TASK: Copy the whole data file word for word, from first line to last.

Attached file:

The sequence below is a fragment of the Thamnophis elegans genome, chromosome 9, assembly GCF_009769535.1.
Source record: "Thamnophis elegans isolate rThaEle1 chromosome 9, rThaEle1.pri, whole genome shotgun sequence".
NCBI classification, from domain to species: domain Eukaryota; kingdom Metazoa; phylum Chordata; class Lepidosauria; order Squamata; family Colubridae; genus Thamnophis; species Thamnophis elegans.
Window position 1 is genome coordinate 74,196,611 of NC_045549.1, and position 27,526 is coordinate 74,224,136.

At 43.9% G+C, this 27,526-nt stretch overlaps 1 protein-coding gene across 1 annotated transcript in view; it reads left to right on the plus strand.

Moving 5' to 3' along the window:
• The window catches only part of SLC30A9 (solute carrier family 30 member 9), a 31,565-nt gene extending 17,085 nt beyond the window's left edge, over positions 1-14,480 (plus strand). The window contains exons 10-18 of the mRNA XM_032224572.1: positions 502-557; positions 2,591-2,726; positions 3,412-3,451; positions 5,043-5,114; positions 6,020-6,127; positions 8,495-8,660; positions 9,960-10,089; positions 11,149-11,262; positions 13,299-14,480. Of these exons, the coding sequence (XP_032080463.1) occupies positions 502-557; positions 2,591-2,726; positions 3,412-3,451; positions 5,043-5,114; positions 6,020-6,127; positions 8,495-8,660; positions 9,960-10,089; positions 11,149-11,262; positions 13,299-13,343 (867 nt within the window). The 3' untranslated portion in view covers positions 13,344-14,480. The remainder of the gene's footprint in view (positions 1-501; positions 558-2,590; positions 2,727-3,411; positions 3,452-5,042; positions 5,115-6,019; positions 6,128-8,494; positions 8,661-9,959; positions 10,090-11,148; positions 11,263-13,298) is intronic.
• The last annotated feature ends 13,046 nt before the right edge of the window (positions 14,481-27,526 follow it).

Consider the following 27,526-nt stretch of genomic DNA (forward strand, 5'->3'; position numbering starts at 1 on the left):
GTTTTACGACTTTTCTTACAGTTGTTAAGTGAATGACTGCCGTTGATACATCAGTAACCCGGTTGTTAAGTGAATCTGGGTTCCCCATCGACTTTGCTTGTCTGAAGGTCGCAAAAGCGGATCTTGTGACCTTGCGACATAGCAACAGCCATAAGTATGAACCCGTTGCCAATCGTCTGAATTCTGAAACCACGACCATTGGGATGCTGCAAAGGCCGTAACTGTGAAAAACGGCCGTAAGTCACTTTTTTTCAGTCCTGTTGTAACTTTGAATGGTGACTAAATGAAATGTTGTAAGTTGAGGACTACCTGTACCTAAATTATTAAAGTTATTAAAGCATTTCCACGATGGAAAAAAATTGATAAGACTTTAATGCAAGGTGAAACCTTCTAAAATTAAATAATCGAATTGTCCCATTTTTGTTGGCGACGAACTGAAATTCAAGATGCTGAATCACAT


The sequence below is a fragment of the Thamnophis elegans genome, chromosome 9, assembly GCF_009769535.1.
Source record: "Thamnophis elegans isolate rThaEle1 chromosome 9, rThaEle1.pri, whole genome shotgun sequence".
NCBI classification, from domain to species: domain Eukaryota; kingdom Metazoa; phylum Chordata; class Lepidosauria; order Squamata; family Colubridae; genus Thamnophis; species Thamnophis elegans.
Window position 1 is genome coordinate 74,196,611 of NC_045549.1, and position 27,526 is coordinate 74,224,136.

At 43.9% G+C, this 27,526-nt stretch overlaps 1 protein-coding gene across 1 annotated transcript in view; it reads left to right on the plus strand.

Moving 5' to 3' along the window:
• The window catches only part of SLC30A9 (solute carrier family 30 member 9), a 31,565-nt gene extending 17,085 nt beyond the window's left edge, over positions 1-14,480 (plus strand). The window contains exons 10-18 of the mRNA XM_032224572.1: positions 502-557; positions 2,591-2,726; positions 3,412-3,451; positions 5,043-5,114; positions 6,020-6,127; positions 8,495-8,660; positions 9,960-10,089; positions 11,149-11,262; positions 13,299-14,480. Of these exons, the coding sequence (XP_032080463.1) occupies positions 502-557; positions 2,591-2,726; positions 3,412-3,451; positions 5,043-5,114; positions 6,020-6,127; positions 8,495-8,660; positions 9,960-10,089; positions 11,149-11,262; positions 13,299-13,343 (867 nt within the window). The 3' untranslated portion in view covers positions 13,344-14,480. The remainder of the gene's footprint in view (positions 1-501; positions 558-2,590; positions 2,727-3,411; positions 3,452-5,042; positions 5,115-6,019; positions 6,128-8,494; positions 8,661-9,959; positions 10,090-11,148; positions 11,263-13,298) is intronic.
• The last annotated feature ends 13,046 nt before the right edge of the window (positions 14,481-27,526 follow it).

Consider the following 27,526-nt stretch of genomic DNA (forward strand, 5'->3'; position numbering starts at 1 on the left):
GTTTTACGACTTTTCTTACAGTTGTTAAGTGAATGACTGCCGTTGATACATCAGTAACCCGGTTGTTAAGTGAATCTGGGTTCCCCATCGACTTTGCTTGTCTGAAGGTCGCAAAAGCGGATCTTGTGACCTTGCGACATAGCAACAGCCATAAGTATGAACCCGTTGCCAATCGTCTGAATTCTGAAACCACGACCATTGGGATGCTGCAAAGGCCGTAACTGTGAAAAACGGCCGTAAGTCACTTTTTTTCAGTCCTGTTGTAACTTTGAATGGTGACTAAATGAAATGTTGTAAGTTGAGGACTACCTGTACCTAAATTATTAAAGTTATTAAAGCATTTCCACGATGGAAAAAAATTGATAAGACTTTAATGCAAGGTGAAACCTTCTAAAATTAAATAATCGAATTGTCCCATTTTTGTTGGCGACGAACTGAAATTCAAGATGCTGAATCACAT